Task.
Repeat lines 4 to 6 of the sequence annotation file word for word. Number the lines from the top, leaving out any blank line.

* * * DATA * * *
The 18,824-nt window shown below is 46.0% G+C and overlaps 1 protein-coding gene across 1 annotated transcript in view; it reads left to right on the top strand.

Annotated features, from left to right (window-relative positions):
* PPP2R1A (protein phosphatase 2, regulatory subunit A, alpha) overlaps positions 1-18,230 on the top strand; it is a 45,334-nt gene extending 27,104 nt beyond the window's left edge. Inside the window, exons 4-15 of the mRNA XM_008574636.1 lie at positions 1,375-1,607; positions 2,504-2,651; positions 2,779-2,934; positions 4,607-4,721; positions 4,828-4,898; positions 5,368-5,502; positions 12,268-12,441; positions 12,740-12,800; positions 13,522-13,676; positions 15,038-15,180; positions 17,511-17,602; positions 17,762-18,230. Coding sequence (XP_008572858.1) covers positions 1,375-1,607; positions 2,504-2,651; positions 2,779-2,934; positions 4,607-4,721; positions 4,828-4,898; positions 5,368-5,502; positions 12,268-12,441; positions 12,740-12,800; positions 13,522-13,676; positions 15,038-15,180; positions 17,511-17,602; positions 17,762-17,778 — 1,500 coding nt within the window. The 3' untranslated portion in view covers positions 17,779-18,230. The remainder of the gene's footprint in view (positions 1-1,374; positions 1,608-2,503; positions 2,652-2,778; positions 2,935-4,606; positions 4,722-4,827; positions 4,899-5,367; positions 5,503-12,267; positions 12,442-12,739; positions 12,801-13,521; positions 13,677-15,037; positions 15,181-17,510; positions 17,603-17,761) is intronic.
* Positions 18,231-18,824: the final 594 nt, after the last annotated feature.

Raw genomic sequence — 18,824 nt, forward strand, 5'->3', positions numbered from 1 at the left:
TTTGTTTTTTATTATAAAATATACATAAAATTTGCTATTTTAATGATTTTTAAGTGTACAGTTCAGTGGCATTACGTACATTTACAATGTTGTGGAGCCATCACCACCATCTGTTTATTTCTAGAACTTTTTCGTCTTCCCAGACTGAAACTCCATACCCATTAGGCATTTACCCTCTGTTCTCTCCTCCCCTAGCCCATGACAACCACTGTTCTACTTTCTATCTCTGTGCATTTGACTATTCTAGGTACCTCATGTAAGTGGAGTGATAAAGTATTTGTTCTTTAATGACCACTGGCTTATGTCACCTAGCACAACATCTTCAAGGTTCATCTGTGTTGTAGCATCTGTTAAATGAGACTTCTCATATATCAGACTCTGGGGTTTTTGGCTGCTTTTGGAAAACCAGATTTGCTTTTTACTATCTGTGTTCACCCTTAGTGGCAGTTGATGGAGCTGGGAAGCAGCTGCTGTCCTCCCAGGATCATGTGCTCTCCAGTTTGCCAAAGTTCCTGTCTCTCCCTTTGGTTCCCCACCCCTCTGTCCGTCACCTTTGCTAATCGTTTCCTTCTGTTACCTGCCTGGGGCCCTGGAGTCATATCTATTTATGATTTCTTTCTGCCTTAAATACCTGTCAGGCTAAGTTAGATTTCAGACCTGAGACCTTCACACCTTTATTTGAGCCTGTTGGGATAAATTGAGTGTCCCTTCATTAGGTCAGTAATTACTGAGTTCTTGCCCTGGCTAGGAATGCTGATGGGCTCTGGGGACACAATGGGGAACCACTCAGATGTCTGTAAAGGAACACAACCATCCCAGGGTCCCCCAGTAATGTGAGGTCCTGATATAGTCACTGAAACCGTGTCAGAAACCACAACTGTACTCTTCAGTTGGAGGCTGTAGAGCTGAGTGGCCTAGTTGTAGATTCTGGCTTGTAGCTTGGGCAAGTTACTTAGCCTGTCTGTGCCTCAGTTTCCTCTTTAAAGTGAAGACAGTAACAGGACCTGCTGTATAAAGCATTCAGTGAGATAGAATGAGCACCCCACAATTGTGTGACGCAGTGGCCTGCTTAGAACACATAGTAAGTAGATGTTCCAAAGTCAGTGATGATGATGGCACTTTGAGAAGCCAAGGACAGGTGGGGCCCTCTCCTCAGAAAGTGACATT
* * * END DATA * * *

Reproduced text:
* Positions 18,231-18,824: the final 594 nt, after the last annotated feature.

Raw genomic sequence — 18,824 nt, forward strand, 5'->3', positions numbered from 1 at the left:
TTTGTTTTTTATTATAAAATATACATAAAATTTGCTATTTTAATGATTTTTAAGTGTACAGTTCAGTGGCATTACGTACATTTACAATGTTGTGGAGCCATCACCACCATCTGTTTATTTCTAGAACTTTTTCGTCTTCCCAGACTGAAACTCCATACCCATTAGGCATTTACCCTCTGTTCTCTCCTCCCCTAGCCCATGACAACCACTGTTCTACTTTCTATCTCTGTGCATTTGACTATTCTAGGTACCTCATGTAAGTGGAGTGATAAAGTATTTGTTCTTTAATGACCACTGGCTTATGTCACCTAGCACAACATCTTCAAGGTTCATCTGTGTTGTAGCATCTGTTAAATGAGACTTCTCATATATCAGACTCTGGGGTTTTTGGCTGCTTTTGGAAAACCAGATTTGCTTTTTACTATCTGTGTTCACCCTTAGTGGCAGTTGATGGAGCTGGGAAGCAGCTGCTGTCCTCCCAGGATCATGTGCTCTCCAGTTTGCCAAAGTTCCTGTCTCTCCCTTTGGTTCCCCACCCCTCTGTCCGTCACCTTTGCTAATCGTTTCCTTCTGTTACCTGCCTGGGGCCCTGGAGTCATATCTATTTATGATTTCTTTCTGCCTTAAATACCTGTCAGGCTAAGTTAGATTTCAGACCTGAGACCTTCACACCTTTATTTGAGCCTGTTGGGATAAATTGAGTGTCCCTTCATTAGGTCAGTAATTACTGAGTTCTTGCCCTGGCTAGGAATGCTGATGGGCTCTGGGGACACAATGGGGAACCACTCAGATGTCTGTAAAGGAACACAACCATCCCAGGGTCCCCCAGTAATGTGAGGTCCTGATATAGTCACTGAAACCGTGTCAGAAACCACAACTGTACTCTTCAGTTGGAGGCTGTAGAGCTGAGTGGCCTAGTTGTAGATTCTGGCTTGTAGCTTGGGCAAGTTACTTAGCCTGTCTGTGCCTCAGTTTCCTCTTTAAAGTGAAGACAGTAACAGGACCTGCTGTATAAAGCATTCAGTGAGATAGAATGAGCACCCCACAATTGTGTGACGCAGTGGCCTGCTTAGAACACATAGTAAGTAGATGTTCCAAAGTCAGTGATGATGATGGCACTTTGAGAAGCCAAGGACAGGTGGGGCCCTCTCCTCAGAAAGTGACATT